8. Never walk alone at night

Even in the hotel zone, which is constantly swarming with people at night, it’s not a good idea to walk alone after dark. Doing so makes you an easy target for petty theft and other crimes. Uber is not in Tulum, but taxis are easy to come by at night and mostly trustworthy.

9. Always agree on a rate with taxi drivers

You can easily get to El Gran Cenote by taxi

Tulum taxi drivers occasionally try to take advantage of unsuspecting travelers by overcharging – double, or even triple. To avoid this, ask the driver how much it will cost to take you to your destination. If you don’t speak Spanish, just ask, “¿Cuánto cuesta llevarme de aquí a X?

Although it is not inherently dangerous for a taxi driver to overcharge you, the controversy surrounding it can be dangerous. Drivers can be unpredictable in how they interact with you demanding to give you a fair price after the fact. In general, it is much safer to avoid this type of interaction by agreeing to a fare Before You get into the car.

10. Avoid traveling at night

The highway from Cancun to Chetumal that runs through Tulum is safe to travel during the day but can get dangerous at night. From Tulum to Bacalar, there are many sections of the highway where there is no phone signal. In the past there have been kidnappings and other crimes in this area at night. If you are Travel from Tulum to other parts of the Riviera MayaAvoid doing this at night, even on the bus.

11. Follow the news

Tulum

In the weeks leading up to your trip to Tulum, keep an eye on the current news there. I mentioned before that Tulum’s rampant drug scene is giving way to growing insecurity due to turf wars. This type of violence tends to come in waves, so it’s a good idea to monitor any news reports that come out of Tulum to see if there are any security threats like this.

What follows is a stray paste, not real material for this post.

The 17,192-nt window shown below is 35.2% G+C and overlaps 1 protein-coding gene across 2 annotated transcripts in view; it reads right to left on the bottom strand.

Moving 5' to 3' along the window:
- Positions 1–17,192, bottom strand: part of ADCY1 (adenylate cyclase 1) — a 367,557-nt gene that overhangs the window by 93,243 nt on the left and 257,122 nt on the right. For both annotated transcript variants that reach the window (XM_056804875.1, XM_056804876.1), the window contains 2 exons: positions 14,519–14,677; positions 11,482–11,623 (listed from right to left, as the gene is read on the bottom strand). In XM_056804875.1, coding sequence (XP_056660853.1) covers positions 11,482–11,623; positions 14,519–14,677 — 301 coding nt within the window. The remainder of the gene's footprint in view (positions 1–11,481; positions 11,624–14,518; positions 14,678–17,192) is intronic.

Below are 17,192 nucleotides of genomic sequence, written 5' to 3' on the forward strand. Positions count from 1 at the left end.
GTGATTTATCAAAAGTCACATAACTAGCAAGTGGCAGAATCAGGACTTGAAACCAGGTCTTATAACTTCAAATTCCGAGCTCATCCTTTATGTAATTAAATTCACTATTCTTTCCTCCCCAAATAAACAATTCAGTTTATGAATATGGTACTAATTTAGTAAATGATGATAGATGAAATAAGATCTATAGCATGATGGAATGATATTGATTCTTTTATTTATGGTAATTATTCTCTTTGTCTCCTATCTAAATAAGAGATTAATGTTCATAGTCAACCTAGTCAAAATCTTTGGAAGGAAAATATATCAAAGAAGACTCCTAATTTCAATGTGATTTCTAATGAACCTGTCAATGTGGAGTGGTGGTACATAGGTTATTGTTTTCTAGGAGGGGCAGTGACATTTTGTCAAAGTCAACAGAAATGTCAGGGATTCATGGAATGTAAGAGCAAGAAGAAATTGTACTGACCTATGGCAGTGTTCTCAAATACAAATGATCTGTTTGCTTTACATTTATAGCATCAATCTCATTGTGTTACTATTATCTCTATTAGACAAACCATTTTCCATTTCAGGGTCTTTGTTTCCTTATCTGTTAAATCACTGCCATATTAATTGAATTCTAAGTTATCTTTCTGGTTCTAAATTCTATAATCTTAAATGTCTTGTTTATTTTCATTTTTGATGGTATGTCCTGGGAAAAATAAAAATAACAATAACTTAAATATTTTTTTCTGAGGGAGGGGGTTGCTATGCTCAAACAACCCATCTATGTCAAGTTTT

If you’re visiting Tulum during hurricane season (July to November), it’s also a good idea to check the weather before you go. Usually, tropical storms appear on radar days before they hit land, so I recommend checking the storm’s status before heading to Tulum, so you can decide whether or not you want to make some changes to your itinerary. Sometimes tornadoes are so strong that they have to evacuate the hotel area, which you obviously want to avoid if possible.

12. Get travel insurance

Taking out travel insurance is a great idea anywhere you go – and Tulum is no exception. Whether you get sick there or need to reroute your trip due to a hurricane, travel insurance has your back. world nomads is one of the most popular companies; It even has options for more adventurous travelers, in case you’re hoping to do some scuba diving or other high stakes Activities in Tulum. You can also find an in-depth comparison between World Nomads and another company, Safety Wing, over here.